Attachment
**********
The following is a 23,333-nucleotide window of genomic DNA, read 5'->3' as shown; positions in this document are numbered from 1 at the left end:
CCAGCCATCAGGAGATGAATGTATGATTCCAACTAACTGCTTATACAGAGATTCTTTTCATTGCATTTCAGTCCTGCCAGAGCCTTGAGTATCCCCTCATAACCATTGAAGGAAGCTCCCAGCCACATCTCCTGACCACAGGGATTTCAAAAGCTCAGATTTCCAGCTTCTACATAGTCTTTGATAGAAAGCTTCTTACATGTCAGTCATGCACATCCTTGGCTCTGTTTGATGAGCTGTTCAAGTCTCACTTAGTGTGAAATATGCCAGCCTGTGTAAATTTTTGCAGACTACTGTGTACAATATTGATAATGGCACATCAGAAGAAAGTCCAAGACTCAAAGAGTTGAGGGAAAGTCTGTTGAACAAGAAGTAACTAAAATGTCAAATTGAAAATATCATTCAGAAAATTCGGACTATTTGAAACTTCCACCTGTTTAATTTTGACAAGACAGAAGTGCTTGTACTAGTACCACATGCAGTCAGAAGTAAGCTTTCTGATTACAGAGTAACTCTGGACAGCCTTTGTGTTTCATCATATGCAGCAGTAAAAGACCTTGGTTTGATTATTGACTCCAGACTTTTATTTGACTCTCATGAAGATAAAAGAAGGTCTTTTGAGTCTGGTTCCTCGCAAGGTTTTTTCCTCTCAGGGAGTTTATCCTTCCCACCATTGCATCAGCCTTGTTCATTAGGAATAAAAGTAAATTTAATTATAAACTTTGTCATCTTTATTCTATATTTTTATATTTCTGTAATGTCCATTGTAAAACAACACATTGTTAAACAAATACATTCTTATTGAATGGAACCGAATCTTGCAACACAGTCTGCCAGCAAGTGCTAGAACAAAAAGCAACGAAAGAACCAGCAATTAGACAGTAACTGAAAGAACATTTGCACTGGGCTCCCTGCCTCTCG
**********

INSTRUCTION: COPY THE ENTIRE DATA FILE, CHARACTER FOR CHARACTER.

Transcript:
The following is a 23,333-nucleotide window of genomic DNA, read 5'->3' as shown; positions in this document are numbered from 1 at the left end:
CCAGCCATCAGGAGATGAATGTATGATTCCAACTAACTGCTTATACAGAGATTCTTTTCATTGCATTTCAGTCCTGCCAGAGCCTTGAGTATCCCCTCATAACCATTGAAGGAAGCTCCCAGCCACATCTCCTGACCACAGGGATTTCAAAAGCTCAGATTTCCAGCTTCTACATAGTCTTTGATAGAAAGCTTCTTACATGTCAGTCATGCACATCCTTGGCTCTGTTTGATGAGCTGTTCAAGTCTCACTTAGTGTGAAATATGCCAGCCTGTGTAAATTTTTGCAGACTACTGTGTACAATATTGATAATGGCACATCAGAAGAAAGTCCAAGACTCAAAGAGTTGAGGGAAAGTCTGTTGAACAAGAAGTAACTAAAATGTCAAATTGAAAATATCATTCAGAAAATTCGGACTATTTGAAACTTCCACCTGTTTAATTTTGACAAGACAGAAGTGCTTGTACTAGTACCACATGCAGTCAGAAGTAAGCTTTCTGATTACAGAGTAACTCTGGACAGCCTTTGTGTTTCATCATATGCAGCAGTAAAAGACCTTGGTTTGATTATTGACTCCAGACTTTTATTTGACTCTCATGAAGATAAAAGAAGGTCTTTTGAGTCTGGTTCCTCGCAAGGTTTTTTCCTCTCAGGGAGTTTATCCTTCCCACCATTGCATCAGCCTTGTTCATTAGGAATAAAAGTAAATTTAATTATAAACTTTGTCATCTTTATTCTATATTTTTATATTTCTGTAATGTCCATTGTAAAACAACACATTGTTAAACAAATACATTCTTATTGAATGGAACCGAATCTTGCAACACAGTCTGCCAGCAAGTGCTAGAACAAAAAGCAACGAAAGAACCAGCAATTAGACAGTAACTGAAAGAACATTTGCACTGGGCTCCCTGCCTCTCG